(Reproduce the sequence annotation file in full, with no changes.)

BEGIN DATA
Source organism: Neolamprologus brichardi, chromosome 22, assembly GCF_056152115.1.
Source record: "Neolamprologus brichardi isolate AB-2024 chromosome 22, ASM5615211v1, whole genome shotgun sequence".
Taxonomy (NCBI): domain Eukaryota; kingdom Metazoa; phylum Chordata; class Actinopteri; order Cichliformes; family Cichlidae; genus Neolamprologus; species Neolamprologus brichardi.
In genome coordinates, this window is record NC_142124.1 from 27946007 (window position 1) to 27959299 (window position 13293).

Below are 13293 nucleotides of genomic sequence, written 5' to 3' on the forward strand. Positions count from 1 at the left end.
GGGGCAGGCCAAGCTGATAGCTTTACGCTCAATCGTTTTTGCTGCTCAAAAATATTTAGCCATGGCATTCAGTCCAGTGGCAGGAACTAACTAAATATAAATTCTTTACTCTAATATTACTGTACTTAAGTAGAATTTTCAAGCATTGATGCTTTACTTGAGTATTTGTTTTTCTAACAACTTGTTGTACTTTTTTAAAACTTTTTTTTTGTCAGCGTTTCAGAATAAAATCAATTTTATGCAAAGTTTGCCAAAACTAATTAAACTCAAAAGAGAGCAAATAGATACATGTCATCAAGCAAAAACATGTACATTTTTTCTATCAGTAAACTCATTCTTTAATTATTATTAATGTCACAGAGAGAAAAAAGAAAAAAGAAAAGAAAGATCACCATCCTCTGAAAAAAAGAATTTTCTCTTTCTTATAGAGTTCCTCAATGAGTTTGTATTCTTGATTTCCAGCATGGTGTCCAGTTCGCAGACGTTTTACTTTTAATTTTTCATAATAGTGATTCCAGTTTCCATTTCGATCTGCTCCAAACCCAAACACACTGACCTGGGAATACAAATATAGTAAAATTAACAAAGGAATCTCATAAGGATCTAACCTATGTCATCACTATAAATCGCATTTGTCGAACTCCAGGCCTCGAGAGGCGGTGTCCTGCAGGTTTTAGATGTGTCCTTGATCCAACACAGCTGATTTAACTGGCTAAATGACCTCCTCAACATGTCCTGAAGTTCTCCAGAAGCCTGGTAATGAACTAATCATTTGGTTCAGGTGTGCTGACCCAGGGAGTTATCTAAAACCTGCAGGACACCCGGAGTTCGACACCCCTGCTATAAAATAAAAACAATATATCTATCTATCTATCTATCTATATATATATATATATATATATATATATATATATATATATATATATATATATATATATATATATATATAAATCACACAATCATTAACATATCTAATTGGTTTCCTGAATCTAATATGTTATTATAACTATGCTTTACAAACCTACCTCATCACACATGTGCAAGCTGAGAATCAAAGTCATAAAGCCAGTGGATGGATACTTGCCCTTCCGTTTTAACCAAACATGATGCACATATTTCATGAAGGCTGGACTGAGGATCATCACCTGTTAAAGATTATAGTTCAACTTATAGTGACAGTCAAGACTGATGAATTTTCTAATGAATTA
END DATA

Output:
Source organism: Neolamprologus brichardi, chromosome 22, assembly GCF_056152115.1.
Source record: "Neolamprologus brichardi isolate AB-2024 chromosome 22, ASM5615211v1, whole genome shotgun sequence".
Taxonomy (NCBI): domain Eukaryota; kingdom Metazoa; phylum Chordata; class Actinopteri; order Cichliformes; family Cichlidae; genus Neolamprologus; species Neolamprologus brichardi.
In genome coordinates, this window is record NC_142124.1 from 27946007 (window position 1) to 27959299 (window position 13293).

Below are 13293 nucleotides of genomic sequence, written 5' to 3' on the forward strand. Positions count from 1 at the left end.
GGGGCAGGCCAAGCTGATAGCTTTACGCTCAATCGTTTTTGCTGCTCAAAAATATTTAGCCATGGCATTCAGTCCAGTGGCAGGAACTAACTAAATATAAATTCTTTACTCTAATATTACTGTACTTAAGTAGAATTTTCAAGCATTGATGCTTTACTTGAGTATTTGTTTTTCTAACAACTTGTTGTACTTTTTTAAAACTTTTTTTTTGTCAGCGTTTCAGAATAAAATCAATTTTATGCAAAGTTTGCCAAAACTAATTAAACTCAAAAGAGAGCAAATAGATACATGTCATCAAGCAAAAACATGTACATTTTTTCTATCAGTAAACTCATTCTTTAATTATTATTAATGTCACAGAGAGAAAAAAGAAAAAAGAAAAGAAAGATCACCATCCTCTGAAAAAAAGAATTTTCTCTTTCTTATAGAGTTCCTCAATGAGTTTGTATTCTTGATTTCCAGCATGGTGTCCAGTTCGCAGACGTTTTACTTTTAATTTTTCATAATAGTGATTCCAGTTTCCATTTCGATCTGCTCCAAACCCAAACACACTGACCTGGGAATACAAATATAGTAAAATTAACAAAGGAATCTCATAAGGATCTAACCTATGTCATCACTATAAATCGCATTTGTCGAACTCCAGGCCTCGAGAGGCGGTGTCCTGCAGGTTTTAGATGTGTCCTTGATCCAACACAGCTGATTTAACTGGCTAAATGACCTCCTCAACATGTCCTGAAGTTCTCCAGAAGCCTGGTAATGAACTAATCATTTGGTTCAGGTGTGCTGACCCAGGGAGTTATCTAAAACCTGCAGGACACCCGGAGTTCGACACCCCTGCTATAAAATAAAAACAATATATCTATCTATCTATCTATCTATATATATATATATATATATATATATATATATATATATATATATATATATATATATATATATATATATAAATCACACAATCATTAACATATCTAATTGGTTTCCTGAATCTAATATGTTATTATAACTATGCTTTACAAACCTACCTCATCACACATGTGCAAGCTGAGAATCAAAGTCATAAAGCCAGTGGATGGATACTTGCCCTTCCGTTTTAACCAAACATGATGCACATATTTCATGAAGGCTGGACTGAGGATCATCACCTGTTAAAGATTATAGTTCAACTTATAGTGACAGTCAAGACTGATGAATTTTCTAATGAATTA